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Our dogs are sensitive creatures who are very good at reading human emotion, but unlike people, our dogs can’t reason like us. They don’t understand why you’re raging mad or suddenly in a fit of tears.
Unfortunately, negative emotion, whether directed at your dog or not, can be particularly harmful to your dog. Fears and phobias start to develop, and your dog may even fear you or refuse to come when called if you train him to fear you.
For the vast majority of us, we never intend to create these situations for our dogs. We’re not cruel and unfeeling towards our canine companions, but we can create fears and reserve inadvertently.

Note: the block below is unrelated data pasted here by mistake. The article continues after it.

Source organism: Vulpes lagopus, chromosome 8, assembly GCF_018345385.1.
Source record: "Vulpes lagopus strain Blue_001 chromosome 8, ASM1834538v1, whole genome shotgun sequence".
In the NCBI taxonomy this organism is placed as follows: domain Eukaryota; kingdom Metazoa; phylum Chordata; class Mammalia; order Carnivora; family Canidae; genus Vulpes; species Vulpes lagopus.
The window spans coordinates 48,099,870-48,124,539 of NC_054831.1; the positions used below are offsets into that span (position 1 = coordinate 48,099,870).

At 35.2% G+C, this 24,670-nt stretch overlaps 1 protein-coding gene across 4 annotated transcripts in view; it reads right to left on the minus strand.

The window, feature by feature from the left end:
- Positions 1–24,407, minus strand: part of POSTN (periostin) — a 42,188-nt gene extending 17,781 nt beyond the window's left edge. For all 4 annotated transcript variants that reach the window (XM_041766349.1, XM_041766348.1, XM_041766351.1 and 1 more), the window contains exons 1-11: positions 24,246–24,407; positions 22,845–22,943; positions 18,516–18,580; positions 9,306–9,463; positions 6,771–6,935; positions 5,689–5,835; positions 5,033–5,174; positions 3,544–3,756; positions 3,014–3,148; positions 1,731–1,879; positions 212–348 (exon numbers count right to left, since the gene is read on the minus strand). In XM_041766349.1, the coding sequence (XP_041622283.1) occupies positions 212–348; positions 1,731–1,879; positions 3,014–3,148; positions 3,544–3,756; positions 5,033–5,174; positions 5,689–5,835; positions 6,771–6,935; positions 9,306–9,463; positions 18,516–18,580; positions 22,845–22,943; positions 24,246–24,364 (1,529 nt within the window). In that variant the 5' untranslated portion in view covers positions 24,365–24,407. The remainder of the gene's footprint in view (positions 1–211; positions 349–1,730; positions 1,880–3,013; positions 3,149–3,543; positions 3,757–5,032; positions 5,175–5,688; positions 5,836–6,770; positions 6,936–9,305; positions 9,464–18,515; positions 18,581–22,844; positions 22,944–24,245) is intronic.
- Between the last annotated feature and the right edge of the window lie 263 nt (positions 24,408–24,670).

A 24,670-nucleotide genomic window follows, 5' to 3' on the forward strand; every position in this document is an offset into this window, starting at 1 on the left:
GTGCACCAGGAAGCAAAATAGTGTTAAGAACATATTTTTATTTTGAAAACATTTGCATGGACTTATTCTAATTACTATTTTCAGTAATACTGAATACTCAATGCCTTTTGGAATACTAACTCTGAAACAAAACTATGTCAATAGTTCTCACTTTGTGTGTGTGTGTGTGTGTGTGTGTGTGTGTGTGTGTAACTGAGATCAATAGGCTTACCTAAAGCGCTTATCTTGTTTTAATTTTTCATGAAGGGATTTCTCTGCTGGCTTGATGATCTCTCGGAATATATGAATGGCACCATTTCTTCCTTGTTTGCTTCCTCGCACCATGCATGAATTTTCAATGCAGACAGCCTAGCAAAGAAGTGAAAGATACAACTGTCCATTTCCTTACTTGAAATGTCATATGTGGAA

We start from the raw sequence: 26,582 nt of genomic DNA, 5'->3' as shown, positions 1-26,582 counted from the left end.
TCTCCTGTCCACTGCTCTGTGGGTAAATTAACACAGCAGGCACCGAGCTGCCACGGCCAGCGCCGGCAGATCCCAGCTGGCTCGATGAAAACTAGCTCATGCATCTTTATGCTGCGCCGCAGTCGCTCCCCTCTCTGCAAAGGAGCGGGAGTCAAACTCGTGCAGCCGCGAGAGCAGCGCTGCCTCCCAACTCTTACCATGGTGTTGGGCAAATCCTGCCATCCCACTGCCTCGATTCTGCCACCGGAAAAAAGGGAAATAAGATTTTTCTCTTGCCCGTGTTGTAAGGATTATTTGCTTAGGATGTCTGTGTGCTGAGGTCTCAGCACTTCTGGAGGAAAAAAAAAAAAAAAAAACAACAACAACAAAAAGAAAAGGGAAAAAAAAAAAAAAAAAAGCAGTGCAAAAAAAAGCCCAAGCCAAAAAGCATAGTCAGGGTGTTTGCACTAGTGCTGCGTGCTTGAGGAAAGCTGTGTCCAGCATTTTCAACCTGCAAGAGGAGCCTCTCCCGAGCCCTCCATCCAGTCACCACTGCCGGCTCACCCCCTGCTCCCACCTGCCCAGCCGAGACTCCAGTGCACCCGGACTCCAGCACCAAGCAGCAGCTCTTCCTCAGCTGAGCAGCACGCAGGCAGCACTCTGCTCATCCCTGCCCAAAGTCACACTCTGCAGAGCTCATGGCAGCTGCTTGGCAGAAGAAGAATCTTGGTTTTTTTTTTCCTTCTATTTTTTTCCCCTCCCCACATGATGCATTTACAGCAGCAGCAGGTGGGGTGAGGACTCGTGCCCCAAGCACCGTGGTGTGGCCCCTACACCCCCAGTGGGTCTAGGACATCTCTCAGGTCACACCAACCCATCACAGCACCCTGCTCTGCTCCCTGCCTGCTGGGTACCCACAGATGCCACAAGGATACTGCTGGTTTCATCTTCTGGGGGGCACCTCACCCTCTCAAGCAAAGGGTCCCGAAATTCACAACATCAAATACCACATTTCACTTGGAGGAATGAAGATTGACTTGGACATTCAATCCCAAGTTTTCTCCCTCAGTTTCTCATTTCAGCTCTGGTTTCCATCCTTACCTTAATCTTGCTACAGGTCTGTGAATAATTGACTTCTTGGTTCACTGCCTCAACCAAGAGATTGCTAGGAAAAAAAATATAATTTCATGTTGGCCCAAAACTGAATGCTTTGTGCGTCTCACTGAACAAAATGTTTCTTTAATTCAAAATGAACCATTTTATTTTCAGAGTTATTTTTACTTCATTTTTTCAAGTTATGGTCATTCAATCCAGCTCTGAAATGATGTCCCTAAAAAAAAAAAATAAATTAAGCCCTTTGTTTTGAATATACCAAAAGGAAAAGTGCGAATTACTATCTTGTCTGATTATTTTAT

You may not recognize it, but every day, every interaction you have with your dog, is a training session. Training never stops, and our dogs learn quite a bit from us while we’re not focused on their immediate training.
The key to a healthy life is to stay happy and cheerful; if not for you, for your dog. You don’t have to talk in that sweet and cheerful voice always, but try to avoid harsh, growling sounds and above all, keep your eyes happy and smiling.
One of the chief reasons why dogs were chosen as our best friends and companions many thousands of years ago during prehistoric times was because this noble line of creature could read our eyes. There is an unspoken language between people and dogs that allows us to communicate with each other.
For most of us dog lovers, when a dog looks at us we can feel him penetrating our soul. It’s a playful glimmer in his eyes. But if he’s frightened or angry you will see it in his eyes too.
So, the next time you hear yourself raising your voice or feel anger building inside, take a deep breath and focus on control for your dog’s sake. You may even find your extra efforts will make you feel better.